Thanks–and an Ending

I would not have had this opportunity of travelling to the Cape of Good Hope without the support of Bucknell University. I thank the office of the Provost for awarding me the Harold and Gladys Cook Travel Award; and I thank Harold and Gladys Cook for their enlightened recognition that scholarly work is imbedded in the rich, complex networks of ordinary living, and for funding interesting ways of making that connection. I have had a rewarding experience, which has also given me much food for scholarly thought.

I came to Lady Anne Barnard through Sir George Macartney, first British governor of the Cape Colony (1797-99), whose diplomatic writings and travels are a current subject of my scholarly research; and I had the pleasure of discovering in Lady Anne an adventurous, intelligent and fascinating person—full of wicked and wise wit—whose diaries provide wonderful insights into the people and places of the Cape Colony at the end of the eighteenth century. Following in her footsteps has been more than a historical or anthropological undertaking—though it has been that too. It has been a self-discovery, a meeting of new friends, and a reconnecting with old ones.

There is, of course, more to Lady Anne at the Cape than I have been able see and acknowledge in a two week sojourn.

There is the Castle of Good Hope (, home to the Barnards from 1797 to about 1800, when they built their country house the Vineyard in the “new lands,” the present suburb of Newlands. Even in its present incarnation the Castle suggests what it might have been in the seventeenth and eighteenth-centuries.

There is the also the Vineyard itself, now a hotel (, elegant, refined, relaxed–and nestling right under a sublime and ever changing Table Mountain. Here are a couple of Lady Anne’s watercolours of the Vineyard with my photos of it and the view from the back verandah.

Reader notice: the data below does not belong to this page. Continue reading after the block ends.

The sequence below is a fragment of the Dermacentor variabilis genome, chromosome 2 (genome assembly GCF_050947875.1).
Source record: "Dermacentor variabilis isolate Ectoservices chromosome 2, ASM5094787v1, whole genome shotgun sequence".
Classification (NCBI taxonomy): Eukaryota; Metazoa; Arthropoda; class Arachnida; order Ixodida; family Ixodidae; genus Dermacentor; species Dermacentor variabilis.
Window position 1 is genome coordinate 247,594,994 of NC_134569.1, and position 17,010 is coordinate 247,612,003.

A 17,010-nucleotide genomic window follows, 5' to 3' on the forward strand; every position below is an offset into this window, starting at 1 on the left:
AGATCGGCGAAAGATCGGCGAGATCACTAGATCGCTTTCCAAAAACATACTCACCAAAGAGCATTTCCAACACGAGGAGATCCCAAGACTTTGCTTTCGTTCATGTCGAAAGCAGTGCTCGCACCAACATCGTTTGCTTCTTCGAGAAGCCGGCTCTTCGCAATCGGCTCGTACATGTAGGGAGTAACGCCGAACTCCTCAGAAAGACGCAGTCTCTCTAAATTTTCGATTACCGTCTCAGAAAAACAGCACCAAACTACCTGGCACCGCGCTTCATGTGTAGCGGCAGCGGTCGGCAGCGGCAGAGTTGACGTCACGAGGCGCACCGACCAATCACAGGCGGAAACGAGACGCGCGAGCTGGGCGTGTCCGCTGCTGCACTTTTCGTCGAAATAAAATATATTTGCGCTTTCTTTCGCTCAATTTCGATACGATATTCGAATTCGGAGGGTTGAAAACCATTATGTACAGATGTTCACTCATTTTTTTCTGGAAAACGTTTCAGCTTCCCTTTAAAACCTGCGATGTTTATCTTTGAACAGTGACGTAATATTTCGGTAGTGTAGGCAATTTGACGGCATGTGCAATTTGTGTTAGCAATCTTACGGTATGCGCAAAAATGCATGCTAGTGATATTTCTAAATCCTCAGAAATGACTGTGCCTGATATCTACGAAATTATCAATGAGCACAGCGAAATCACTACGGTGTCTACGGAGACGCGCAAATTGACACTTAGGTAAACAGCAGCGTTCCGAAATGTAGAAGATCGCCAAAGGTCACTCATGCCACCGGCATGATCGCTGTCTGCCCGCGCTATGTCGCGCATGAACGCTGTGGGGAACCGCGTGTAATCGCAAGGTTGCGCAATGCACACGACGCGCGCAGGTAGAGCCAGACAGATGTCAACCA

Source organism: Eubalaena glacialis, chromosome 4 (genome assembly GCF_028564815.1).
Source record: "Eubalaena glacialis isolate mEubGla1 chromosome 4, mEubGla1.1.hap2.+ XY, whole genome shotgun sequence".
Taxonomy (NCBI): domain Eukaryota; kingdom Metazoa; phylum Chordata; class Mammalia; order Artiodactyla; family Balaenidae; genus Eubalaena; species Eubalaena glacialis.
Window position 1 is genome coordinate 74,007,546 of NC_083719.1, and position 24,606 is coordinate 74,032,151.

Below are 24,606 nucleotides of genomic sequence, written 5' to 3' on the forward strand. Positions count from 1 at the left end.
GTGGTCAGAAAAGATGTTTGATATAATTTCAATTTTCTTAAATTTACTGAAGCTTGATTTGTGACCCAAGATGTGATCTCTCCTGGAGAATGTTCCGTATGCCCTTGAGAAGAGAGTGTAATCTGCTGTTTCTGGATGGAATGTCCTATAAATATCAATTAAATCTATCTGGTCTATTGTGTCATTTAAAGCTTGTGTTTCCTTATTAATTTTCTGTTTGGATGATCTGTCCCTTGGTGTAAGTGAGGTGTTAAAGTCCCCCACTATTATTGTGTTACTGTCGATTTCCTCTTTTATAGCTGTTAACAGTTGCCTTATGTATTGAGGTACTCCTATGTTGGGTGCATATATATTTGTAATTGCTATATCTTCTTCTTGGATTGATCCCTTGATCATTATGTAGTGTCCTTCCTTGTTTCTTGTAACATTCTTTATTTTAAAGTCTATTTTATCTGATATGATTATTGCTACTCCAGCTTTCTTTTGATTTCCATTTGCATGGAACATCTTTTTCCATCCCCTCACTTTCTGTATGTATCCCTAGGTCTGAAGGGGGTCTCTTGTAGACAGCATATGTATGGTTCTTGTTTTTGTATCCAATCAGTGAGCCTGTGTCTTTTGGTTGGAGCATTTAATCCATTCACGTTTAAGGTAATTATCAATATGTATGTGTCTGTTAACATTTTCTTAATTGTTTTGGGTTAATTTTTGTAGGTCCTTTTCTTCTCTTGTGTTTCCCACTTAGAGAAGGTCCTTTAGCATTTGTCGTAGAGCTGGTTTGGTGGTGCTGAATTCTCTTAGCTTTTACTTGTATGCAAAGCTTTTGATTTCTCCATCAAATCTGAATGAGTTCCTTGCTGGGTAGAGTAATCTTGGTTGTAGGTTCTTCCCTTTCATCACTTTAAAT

A gallery at the Vineyard displays many of Lady Anne’s drawings, watercolours, and excerpts from her diaries and letters. The gallery alone is worth a visit to the old hotel.

But my journey in the Western Cape could never have happened as successfully and as pleasurably as it did without my old friend Michael D, whose interest, support, adventurousness, knowledge, and generosity made all the difference.

In a big old house bathed in the cool light of autumn—with its lovely gardens (showing its fall changes and colours), its chickens, cock, Egyptian geese, peahens, large rooms (some wonderfully filled with TV and computer screens and enough electronic wires to stretch from the Cape to Cairo)—we planned the details of our trip, and then recorded and discussed its various stages afterwards.







Thank you, Michael.










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